’Ban this killer game,’ trumpeted the headlines when the original
Carmageddon, the game where players score points for mowing down
innocent pedestrians, was launched in 1997.
The hard-hitting campaign attracted the outrage of press such as the
Daily Mail and the game received a ban from the British Board of Film
Classification (BBFC), although this was eventually overturned.
When the sequel, titled Carmageddon II: Carpocalypse Now, was released
in October 1998 its publisher, SCi, wanted to avoid the negative
headlines which had dogged the first game.
To win coverage for the new Carmageddon II computer game. To ensure that
retailers weren’t put off from stocking it because of its controversial
nature and because of furore over the first game.
The tone of the campaign was tongue-in-cheek, using the strapline
’Anyone for a game of squash’. Retailers were made aware that the
campaign wouldn’t be along the lines of that used to publicise the first
With SCi’s well known row with BBFC, censorship and the currently
confusing situation over the classification of computer games made an
ideal story to sell-in to the mainstream press.
As Carmageddon II is a similarly gory splatter-fest, it was obvious that
the BBFC would be monitoring its classification closely.
While waiting for a classification of the original Carmageddon II, a
toned-down version of the game was released, which has a 15
However, a ’patch’ has been made available to download from the internet
which allows users to beef-up their games to the full-blooded
This fact was publicised and received wide coverage in the media.
In November, SCi announced that it was taking legal action against the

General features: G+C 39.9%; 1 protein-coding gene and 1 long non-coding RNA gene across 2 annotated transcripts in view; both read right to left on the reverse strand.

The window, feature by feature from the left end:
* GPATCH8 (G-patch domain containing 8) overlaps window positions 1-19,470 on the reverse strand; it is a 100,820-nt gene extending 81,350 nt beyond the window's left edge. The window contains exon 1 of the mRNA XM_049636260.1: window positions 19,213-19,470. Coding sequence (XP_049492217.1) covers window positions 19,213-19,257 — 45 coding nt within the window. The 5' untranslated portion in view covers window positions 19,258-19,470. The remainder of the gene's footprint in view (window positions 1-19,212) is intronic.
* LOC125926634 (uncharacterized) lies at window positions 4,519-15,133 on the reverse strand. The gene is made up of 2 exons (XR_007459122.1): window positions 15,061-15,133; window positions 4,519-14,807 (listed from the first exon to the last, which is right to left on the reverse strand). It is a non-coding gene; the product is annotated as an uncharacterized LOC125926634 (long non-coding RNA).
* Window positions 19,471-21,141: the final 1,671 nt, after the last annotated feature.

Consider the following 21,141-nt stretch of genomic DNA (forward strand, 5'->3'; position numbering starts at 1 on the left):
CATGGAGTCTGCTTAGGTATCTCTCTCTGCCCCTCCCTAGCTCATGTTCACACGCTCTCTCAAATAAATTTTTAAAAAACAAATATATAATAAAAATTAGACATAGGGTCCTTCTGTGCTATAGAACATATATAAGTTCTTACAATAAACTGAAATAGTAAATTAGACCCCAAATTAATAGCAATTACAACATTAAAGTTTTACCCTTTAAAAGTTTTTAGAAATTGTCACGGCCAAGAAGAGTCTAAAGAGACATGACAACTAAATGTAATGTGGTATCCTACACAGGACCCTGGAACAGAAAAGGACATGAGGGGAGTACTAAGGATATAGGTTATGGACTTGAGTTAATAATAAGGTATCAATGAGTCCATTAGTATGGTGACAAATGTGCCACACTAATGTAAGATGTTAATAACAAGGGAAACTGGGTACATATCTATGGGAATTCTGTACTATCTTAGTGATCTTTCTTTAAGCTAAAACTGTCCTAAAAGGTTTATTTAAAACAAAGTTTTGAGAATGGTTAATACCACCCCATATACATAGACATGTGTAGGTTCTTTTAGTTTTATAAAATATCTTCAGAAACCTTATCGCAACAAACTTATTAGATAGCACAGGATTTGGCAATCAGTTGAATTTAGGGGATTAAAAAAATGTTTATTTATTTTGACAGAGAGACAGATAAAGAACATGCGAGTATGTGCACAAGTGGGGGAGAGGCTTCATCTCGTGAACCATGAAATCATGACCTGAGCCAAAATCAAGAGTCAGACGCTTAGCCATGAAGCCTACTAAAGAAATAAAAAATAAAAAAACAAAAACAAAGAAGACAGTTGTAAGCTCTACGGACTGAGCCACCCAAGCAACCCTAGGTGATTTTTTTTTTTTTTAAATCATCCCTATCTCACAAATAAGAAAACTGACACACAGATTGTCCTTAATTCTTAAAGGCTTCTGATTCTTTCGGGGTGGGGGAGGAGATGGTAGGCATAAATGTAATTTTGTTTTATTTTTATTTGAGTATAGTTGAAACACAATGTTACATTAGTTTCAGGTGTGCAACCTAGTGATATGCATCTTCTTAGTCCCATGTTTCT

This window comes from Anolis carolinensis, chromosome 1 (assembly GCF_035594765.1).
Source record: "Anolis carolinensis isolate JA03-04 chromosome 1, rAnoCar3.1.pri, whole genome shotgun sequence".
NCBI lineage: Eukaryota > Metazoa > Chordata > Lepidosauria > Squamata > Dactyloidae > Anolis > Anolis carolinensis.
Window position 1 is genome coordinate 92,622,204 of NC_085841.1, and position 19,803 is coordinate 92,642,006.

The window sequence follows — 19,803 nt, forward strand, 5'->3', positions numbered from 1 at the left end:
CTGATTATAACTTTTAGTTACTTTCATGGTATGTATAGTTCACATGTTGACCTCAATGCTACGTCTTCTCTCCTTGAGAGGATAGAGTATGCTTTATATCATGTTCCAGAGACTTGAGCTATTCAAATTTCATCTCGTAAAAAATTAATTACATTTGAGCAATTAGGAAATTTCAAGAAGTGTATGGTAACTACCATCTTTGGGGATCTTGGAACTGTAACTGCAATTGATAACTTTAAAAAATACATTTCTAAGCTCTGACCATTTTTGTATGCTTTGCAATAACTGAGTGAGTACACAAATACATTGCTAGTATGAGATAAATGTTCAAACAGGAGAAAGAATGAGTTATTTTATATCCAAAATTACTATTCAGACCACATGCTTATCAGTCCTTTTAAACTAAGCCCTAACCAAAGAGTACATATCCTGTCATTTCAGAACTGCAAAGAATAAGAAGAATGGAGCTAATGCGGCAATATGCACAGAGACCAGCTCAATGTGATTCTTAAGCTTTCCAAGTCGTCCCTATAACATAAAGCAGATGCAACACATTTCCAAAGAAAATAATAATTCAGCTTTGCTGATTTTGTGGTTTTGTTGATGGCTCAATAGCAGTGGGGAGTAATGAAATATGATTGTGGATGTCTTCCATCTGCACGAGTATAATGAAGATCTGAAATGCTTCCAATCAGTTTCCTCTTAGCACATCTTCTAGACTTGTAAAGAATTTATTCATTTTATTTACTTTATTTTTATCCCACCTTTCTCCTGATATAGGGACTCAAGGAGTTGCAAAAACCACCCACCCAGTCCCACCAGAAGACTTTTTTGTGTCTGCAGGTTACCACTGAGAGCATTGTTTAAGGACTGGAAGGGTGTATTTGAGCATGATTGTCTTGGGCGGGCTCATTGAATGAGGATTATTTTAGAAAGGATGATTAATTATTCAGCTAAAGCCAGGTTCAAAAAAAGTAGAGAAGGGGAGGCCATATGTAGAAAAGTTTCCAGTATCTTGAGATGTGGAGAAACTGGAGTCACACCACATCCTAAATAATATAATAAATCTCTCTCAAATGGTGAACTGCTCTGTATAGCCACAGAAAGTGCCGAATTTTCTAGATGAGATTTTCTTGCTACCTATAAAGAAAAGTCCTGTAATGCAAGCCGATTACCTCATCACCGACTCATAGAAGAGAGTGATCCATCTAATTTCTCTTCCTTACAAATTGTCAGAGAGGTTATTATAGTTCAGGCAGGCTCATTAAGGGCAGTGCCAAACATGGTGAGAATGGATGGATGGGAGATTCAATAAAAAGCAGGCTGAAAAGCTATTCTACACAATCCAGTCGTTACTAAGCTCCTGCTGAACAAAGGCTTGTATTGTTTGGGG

BBFC because of the long delays in classifying the game. Various news
stories also surfaced that the BBFC has hired psychologists to review
the game’s potential to inspire copycat behaviour.
While the classification angle generated a lot of attention from the
media in general, the specialist computer games press featured stories
on the new game’s improved graphics and precise action.
The amount of coverage generated by this campaign was phenomenal, and
ranged from the style magazine The Face to the Times, which ran a page
three news item about the publisher’s battle with the BBFC. But more
important is the nature of the coverage. Reviews of the game were
overwhelmingly positive, particularly among men’s monthly magazines,
many of which nominated it as ’Game of the Month’.
Obviously SCi’s ongoing dispute with the BBFC generated a lot of
editorial comment, much of it supportive of SCi, and focusing on the
need for a new system of classification for computer games.
The game reached number two on the computer game charts and has sold
very strongly over Christmas. Retailers’ concerns were allayed to the
extent that one retailer which had refused to stock Carmageddon at all
actually decided to stock Carmageddon II.
This is a clever campaign, winning support for SCi and generating loads
of positive coverage for the game itself.
There was always the danger that it became another ’Shock! Horror!’
effort, but instead it has managed to generate debate and comment, and
has advanced the cause of the computer games industry in the
Thus far, the voice of middle-England, the Daily Mail, which led the
outcry at the launch of the first game have abstained from comment,
sensing that there was no story for its readers.
PR Team: Peter Noble PR and in-house
Campaign: Carmageddon II - Carpocalypse Now launch
Timescale: September - December 1998.